What is OA? / How did OA start? / Who belongs to OA? / What does OA offer?
What is OA?

Overeaters Anonymous is a Fellowship of individuals who, through shared experience, strength and hope, are recovering from compulsive overeating. We welcome everyone who wants to stop eating compulsively.

There are no dues or fees for members; we are self-supporting through our own contributions, neither soliciting nor accepting outside donations. OA is not affiliated with any public or private organization, political movement, ideology or religious doctrine; we take no position on outside issues.

Our primary purpose is to abstain from compulsive overeating and to carry this message of recovery to those who still suffer.

How did OA start?

The idea of OA came to cofounder Rozanne S. at a Gamblers Anonymous (GA) meeting she attended with a compulsive gambling friend in 1958. As GA members shared their stories, she heard her story-not of gambling, but of compulsive overeating. She knew then that the Twelve-Step and Twelve-Tradition program founded by Alcoholics Anonymous (AA) and modeled by GA offered her a chance to change her life and reduce her 152-pound body to a size that would fit her 5-foot-2-inch frame. Not until 1960, when her weight had increased to 161 pounds, could she find other people who shared her convictions.

Her chance meeting with a new neighbor, Jo S., gave Rozanne strength in numbers, even if it was only one person. Together they found another compulsive overeater, Bernice S., and convened the first OA meeting in Hollywood, California, January 19, 1960.

Today, about 6,500 OA groups meet each week in over 65 countries. With OA divided into 10 regions worldwide and approximately 400 intergroups, it helps thousands of compulsive overeaters find themselves through a threefold recovery: physical, emotional and spiritual.

(For more on OA’s history, read Beyond Our Wildest Dreams

Who Belongs to OA?

In Overeaters Anonymous, you’ll find members who are extremely overweight, even morbidly obese; moderately overweight; average weight; underweight; still maintaining periodic control over their eating behavior; or totally unable to control their compulsive eating.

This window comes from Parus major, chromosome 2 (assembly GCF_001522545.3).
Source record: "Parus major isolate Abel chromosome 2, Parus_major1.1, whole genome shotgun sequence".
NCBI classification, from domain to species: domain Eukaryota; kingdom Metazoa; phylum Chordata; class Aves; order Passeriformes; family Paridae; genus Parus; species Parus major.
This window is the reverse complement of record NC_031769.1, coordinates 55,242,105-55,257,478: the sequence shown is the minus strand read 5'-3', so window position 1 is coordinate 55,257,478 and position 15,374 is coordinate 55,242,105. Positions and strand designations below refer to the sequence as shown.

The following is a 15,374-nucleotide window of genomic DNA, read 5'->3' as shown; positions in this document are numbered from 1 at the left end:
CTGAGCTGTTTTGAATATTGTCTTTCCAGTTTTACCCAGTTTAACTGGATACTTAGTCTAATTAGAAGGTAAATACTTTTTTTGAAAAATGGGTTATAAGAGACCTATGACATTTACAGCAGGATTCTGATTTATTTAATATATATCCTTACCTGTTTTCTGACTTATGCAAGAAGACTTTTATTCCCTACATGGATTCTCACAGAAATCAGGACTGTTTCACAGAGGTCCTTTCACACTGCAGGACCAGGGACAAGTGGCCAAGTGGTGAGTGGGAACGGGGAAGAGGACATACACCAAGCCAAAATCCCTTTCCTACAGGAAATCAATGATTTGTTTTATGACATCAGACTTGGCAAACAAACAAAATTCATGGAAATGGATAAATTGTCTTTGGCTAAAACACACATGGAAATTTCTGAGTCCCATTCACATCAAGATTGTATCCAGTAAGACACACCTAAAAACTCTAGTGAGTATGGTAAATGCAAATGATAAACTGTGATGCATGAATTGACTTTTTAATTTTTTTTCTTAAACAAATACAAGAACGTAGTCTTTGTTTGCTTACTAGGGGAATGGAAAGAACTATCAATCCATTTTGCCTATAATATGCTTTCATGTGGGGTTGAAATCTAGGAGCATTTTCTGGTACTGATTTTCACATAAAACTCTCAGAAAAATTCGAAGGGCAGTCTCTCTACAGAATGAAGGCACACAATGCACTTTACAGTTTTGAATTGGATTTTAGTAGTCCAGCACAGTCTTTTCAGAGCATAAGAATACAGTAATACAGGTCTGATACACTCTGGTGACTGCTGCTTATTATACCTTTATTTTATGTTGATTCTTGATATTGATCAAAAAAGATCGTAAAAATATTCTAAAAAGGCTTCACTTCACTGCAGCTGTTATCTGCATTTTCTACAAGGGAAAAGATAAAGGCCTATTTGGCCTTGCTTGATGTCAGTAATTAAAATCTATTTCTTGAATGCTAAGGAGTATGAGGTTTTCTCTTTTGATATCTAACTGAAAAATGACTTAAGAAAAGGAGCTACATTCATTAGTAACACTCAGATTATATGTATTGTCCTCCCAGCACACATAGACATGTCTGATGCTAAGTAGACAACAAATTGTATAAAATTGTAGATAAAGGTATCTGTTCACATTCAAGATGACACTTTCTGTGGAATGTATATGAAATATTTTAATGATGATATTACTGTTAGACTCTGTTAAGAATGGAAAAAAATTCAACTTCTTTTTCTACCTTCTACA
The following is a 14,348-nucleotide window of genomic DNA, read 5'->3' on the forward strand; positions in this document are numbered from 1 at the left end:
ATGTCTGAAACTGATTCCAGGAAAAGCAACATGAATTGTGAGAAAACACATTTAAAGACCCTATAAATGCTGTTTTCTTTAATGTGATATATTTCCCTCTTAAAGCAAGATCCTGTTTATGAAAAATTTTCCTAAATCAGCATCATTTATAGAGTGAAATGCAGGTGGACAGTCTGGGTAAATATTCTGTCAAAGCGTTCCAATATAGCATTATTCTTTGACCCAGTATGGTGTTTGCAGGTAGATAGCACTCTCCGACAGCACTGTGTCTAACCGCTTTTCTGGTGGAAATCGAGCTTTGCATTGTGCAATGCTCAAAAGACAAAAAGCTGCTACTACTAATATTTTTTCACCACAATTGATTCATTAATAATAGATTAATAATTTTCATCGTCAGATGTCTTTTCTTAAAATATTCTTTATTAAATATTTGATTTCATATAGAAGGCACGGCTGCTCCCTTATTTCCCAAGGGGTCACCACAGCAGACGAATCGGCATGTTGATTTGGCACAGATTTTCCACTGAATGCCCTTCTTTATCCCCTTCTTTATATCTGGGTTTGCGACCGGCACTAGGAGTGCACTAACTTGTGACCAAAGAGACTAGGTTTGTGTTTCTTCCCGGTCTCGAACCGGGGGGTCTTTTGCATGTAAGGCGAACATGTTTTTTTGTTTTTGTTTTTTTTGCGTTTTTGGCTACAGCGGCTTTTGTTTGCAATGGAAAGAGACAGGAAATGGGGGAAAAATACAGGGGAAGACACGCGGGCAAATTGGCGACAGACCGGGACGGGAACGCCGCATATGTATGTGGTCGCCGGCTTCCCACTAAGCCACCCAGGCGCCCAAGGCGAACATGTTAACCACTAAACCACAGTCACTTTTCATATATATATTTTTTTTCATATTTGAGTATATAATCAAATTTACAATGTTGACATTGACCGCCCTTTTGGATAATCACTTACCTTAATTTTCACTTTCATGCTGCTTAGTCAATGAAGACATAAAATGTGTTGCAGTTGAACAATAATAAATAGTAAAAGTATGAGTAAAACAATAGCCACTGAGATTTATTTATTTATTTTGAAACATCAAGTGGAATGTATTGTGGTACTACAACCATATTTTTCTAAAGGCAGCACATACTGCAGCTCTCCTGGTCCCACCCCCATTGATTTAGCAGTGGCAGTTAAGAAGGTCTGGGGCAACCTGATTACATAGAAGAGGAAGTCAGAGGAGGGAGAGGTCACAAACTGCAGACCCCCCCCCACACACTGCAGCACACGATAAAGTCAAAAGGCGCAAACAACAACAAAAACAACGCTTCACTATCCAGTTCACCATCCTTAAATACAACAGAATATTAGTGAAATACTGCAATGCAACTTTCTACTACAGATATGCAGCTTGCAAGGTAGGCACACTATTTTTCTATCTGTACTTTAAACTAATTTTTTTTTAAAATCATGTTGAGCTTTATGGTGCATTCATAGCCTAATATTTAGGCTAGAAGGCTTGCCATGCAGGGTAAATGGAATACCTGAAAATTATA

OA members experience many different patterns of food behaviors. These ‘symptoms’ are as varied as our membership. Among them are

>> Obsession with body weight, size and shape
>> Eating binges or grazing
>> Preoccupation with reducing diets
>> Starving
>> Laxative or diuretic abuse
>> Excessive exercise
>> Inducing vomiting after eating
>> Chewing and spitting out food
>> Use of diet pills, shots and other medical interventions to control weight
>> Inability to stop eating certain foods after taking the first bite
>> Fantasies about food
>> Vulnerability to quick-weight-loss schemes
>> Constant preoccupation with food
>> Using food as a reward or comfort

Our symptoms may vary, but we share a common bond: we are powerless over food and our lives are unmanageable. This common problem has led those in OA to seek and find a common solution in the Twelve Steps, the Twelve Traditions and Tools of recovery of Overeaters Anonymous.

What does OA offer?

We offer unconditional acceptance and support through readily available OA meetings, which are self-supported through voluntary contributions.

We in OA believe we have a threefold illness-physical, emotional and spiritual. Tens of thousands have found that OA’s Twelve-Step program effects recovery on all three levels.

The Twelve Steps embody a set of principles which, when followed, promote inner change. Sponsors help us understand and apply these principles. As old attitudes are discarded, we often find there is no longer a need for excess food.

Those of us who choose to recover one day at a time practice the Twelve Steps. In so doing, we achieve a new way of life and lasting freedom from our food obsession.